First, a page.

Every time I told someone I was going to Rio De Janeiro for New Year’s Eve last December, one of two things would happen:
- Scenario 1:
“Rio! Oh my god, that’s great. Good for you….such an amazing destination! I wish I was going!”
- Scenario 2:
“Rio? Oh my god, that’s….that’s great. (Pause) Rio, uh? Do people go there? People go there, right? Isn’t it dangerous? Are you going alone?”
Those were the mild reactions. My father spent a month disapproving of my travel destination. His initial reaction went something like this:
“You’re going to get stabbed in the middle of a crowded street in broad daylight!”
Later, “stabbed” would change to “mugged” or “robbed” or “assaulted”or “harassed” or “kidnapped.” Once he actually used the word “beheaded.”
My brother had a slightly more rational response:
“I think Rio is perfectly safe. I heard Iraq and Afghanistan are also lovely this time of year.”
These reactions were extreme but not completely unfounded. Rio has a reputation for high crime, violence and poverty, and my father was speaking from experience. He visited Rio on multiple occasions while working for merchant vessels when he was younger (read: over 40 years ago) and he was convinced that nothing had changed.
As a fearful traveler, my panic began to set it. Like any hypochondriac in need of reassurance, I turned to Google for guidance:
- Brazil’s hotel association chief is concerned that a string of recent stabbings may put tourists off Rio de Janeiro
Great. Just great.
Even the bloggers, writers, and message board reviewers who shared their love for the city cautioned their readers to stay safe:
“…be careful if you suddenly come across an overly friendly local. You may think you’ve found your own Girl (or Boy) From Ipanema, only to wake up hours later, the victim of a sleeping draft known as Boa Noite Cinderela (Good Night Cinderella). – World Nomads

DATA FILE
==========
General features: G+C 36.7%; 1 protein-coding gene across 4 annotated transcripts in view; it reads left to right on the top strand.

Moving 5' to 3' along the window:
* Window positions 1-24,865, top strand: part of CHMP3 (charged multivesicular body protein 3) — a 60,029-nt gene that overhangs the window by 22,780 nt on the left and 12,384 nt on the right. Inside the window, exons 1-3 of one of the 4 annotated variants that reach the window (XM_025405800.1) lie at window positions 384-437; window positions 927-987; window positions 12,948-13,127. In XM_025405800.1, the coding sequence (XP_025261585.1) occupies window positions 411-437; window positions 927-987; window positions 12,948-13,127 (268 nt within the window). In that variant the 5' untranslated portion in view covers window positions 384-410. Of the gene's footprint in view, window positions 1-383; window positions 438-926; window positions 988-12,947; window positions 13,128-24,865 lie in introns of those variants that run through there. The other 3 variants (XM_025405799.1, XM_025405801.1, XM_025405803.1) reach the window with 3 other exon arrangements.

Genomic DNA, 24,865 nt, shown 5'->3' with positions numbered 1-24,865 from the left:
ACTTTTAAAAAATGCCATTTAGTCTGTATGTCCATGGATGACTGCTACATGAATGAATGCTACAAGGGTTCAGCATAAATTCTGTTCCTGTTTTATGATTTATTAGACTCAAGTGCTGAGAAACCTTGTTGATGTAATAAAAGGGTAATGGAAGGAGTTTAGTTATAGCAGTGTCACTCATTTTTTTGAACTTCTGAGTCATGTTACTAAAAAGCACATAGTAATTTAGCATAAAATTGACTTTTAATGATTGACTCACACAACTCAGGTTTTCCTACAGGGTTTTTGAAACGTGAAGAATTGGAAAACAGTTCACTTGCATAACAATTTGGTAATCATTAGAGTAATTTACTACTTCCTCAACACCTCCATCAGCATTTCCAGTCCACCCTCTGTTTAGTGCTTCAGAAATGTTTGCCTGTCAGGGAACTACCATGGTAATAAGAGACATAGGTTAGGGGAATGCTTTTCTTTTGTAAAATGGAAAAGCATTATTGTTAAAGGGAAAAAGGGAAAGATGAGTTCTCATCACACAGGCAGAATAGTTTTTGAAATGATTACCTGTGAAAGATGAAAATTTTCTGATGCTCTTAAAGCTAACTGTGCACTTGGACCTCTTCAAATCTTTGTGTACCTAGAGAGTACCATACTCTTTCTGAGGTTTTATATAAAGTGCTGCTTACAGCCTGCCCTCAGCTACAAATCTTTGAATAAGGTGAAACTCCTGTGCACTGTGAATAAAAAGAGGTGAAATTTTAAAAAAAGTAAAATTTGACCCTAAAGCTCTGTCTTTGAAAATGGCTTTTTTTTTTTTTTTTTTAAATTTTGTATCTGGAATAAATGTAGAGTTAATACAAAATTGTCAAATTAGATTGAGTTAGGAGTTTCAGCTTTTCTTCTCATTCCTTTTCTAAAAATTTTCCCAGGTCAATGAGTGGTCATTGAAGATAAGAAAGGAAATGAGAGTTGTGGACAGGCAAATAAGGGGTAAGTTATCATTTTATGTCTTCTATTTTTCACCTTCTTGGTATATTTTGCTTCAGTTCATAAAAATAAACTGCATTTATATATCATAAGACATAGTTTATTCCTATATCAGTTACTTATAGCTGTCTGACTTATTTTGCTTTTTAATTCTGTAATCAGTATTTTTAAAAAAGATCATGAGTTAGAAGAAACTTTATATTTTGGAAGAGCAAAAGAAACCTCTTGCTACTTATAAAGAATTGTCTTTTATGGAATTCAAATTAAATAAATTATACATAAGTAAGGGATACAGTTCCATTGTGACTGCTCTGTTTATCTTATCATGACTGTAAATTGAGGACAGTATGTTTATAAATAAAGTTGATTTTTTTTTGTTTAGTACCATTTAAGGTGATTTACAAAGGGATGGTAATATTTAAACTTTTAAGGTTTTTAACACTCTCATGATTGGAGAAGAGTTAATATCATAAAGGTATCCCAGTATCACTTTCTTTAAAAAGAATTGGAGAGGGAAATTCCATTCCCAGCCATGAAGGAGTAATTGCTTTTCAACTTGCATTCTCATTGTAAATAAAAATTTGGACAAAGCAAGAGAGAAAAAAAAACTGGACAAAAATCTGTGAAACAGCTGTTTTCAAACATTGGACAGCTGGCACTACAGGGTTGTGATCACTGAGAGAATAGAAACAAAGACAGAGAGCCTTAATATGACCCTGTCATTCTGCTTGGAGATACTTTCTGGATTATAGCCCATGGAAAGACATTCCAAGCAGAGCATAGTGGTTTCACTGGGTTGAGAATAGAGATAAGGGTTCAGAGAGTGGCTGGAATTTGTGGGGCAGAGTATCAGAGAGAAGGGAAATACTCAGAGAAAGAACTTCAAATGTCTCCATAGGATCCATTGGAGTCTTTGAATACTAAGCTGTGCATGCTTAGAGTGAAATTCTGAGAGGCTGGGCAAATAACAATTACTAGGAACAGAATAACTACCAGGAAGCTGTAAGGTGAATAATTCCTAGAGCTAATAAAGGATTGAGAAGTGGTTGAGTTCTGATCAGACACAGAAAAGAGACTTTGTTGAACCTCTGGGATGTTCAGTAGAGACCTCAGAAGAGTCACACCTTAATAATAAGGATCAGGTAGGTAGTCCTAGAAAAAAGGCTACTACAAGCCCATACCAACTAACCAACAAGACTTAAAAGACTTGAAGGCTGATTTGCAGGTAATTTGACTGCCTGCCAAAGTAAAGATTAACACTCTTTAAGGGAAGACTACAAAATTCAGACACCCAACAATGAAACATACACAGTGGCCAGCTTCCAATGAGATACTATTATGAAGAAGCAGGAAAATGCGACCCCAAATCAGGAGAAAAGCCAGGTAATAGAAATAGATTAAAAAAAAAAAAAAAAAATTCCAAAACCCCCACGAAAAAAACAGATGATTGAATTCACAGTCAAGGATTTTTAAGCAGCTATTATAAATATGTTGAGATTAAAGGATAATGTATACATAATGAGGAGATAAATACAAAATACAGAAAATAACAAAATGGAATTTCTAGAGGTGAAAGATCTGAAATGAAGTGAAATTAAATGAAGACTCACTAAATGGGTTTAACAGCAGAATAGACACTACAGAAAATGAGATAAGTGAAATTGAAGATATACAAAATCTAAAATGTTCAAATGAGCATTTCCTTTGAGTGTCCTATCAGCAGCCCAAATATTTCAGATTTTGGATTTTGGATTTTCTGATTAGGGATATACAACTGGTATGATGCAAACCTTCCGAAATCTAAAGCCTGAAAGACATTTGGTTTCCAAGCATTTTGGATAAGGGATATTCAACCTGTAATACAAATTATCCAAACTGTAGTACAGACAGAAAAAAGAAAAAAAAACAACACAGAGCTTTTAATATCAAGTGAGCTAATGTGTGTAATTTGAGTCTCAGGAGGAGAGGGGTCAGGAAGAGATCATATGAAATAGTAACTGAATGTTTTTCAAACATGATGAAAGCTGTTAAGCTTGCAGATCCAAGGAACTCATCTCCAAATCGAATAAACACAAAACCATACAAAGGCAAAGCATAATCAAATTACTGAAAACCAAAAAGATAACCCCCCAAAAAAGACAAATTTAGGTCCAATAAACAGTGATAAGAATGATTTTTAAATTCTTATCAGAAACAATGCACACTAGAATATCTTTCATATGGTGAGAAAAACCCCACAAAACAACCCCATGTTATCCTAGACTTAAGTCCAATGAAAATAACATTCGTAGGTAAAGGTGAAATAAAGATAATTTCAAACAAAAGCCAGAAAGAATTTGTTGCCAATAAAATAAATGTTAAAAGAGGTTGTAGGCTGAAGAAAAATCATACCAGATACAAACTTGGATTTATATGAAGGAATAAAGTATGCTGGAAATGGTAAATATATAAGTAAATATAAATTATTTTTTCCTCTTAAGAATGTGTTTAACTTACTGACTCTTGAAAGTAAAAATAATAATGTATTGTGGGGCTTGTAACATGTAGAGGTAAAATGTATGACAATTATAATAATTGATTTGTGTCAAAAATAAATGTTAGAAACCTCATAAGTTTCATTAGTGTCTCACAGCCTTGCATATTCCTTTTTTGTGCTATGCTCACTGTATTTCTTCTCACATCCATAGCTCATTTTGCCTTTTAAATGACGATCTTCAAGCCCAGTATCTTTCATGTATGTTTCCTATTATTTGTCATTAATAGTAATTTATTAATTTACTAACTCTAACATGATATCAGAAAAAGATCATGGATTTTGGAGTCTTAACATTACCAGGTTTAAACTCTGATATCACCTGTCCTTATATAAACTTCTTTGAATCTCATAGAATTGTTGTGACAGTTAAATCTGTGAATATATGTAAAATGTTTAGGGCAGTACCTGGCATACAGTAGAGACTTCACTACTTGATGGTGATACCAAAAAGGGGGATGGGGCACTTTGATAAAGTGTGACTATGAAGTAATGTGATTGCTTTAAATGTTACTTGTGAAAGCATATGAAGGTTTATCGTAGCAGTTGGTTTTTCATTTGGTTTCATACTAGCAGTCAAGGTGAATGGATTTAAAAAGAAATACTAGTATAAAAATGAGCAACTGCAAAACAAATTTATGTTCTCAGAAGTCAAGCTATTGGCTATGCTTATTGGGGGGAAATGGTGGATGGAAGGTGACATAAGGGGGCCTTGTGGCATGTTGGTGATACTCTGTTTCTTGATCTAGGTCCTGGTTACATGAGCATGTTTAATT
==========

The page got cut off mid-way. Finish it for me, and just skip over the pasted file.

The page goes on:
“Leave your passport, any extra credit cards you are not using, and expensive smartphone in the safe in your hotel room. Do not bring this stuff to the beach! I repeat, do not bring expensive stuff to the beach.” – Elizabeth and Dale Abroad
“Be careful about public transportation at night; take a taxi and not a bus.” – Travel Places
“No early jogging or walking in Copacabana. Before the police arrive, joggers are good targets for muggers, especially when carrying ipods or watches. Wait until 10am to leave your hotel.” – Join Rio
Suffice to say that by the time I arrived in Rio two days after Christmas, I was convinced that I would get mugged (or worse) the minute I stepped off the plane. I spent the next 8 days exploring the city while watching my back at every turn, clutching my purse to my body, and sleeping with one eye open. I was overly cautious and perhaps rightly so, but after one week, I left the city with a new appreciation for its seedy charm.
Having experienced the city first hand, I now understand its reputation. Rio is rough around the edges. Its people are boisterous and colorful. The black and white cobblestone sidewalks are whimsical but grimy. The city’s unforgettable backdrop is a visual metaphor for its great divide: Beautiful beaches and mountain peaks worthy of a five-star tourist paradise surrounded by the harsh reality of over 600 favelas (slums) that are home to the city’s working class.
Despite the dark edges and interesting characters I met during my visit, I never really felt unsafe. I used the metro, walked the streets at night, left the comfort of the city’s South Zone (considered to be the safest area), and even dared to leave my hotel room in Copacabana before 10 am.
The only real “incident” I witnessed was on New Year’s Eve. I was one of the 2 million people walking the streets of Copacabana, decked out in my best white clothes, when I suddenly noticed a scuffle. A boy not older than 12 stole a woman’s purse. He ran past her while she was distracted and within minutes four heavily armed police officers were chasing him down and eventually tackled him to the ground. I had followed the advice to leave my purse in my hotel and for that reason I had no issues that night at all.
My advice for anyone visiting Rio is to do your research, come prepared and then leave your fear (and valuables) at home. The dangers associated with the city are the same that you would find in any city around the world. The key to safety is to avoid doing anything stupid: don’t flash your valuables, don’t stumble out of bars completely intoxicated, and don’t walk into a favela by yourself. The only real danger is having your stuff stolen and even that can be mitigated by staying alert and avoiding deserted streets.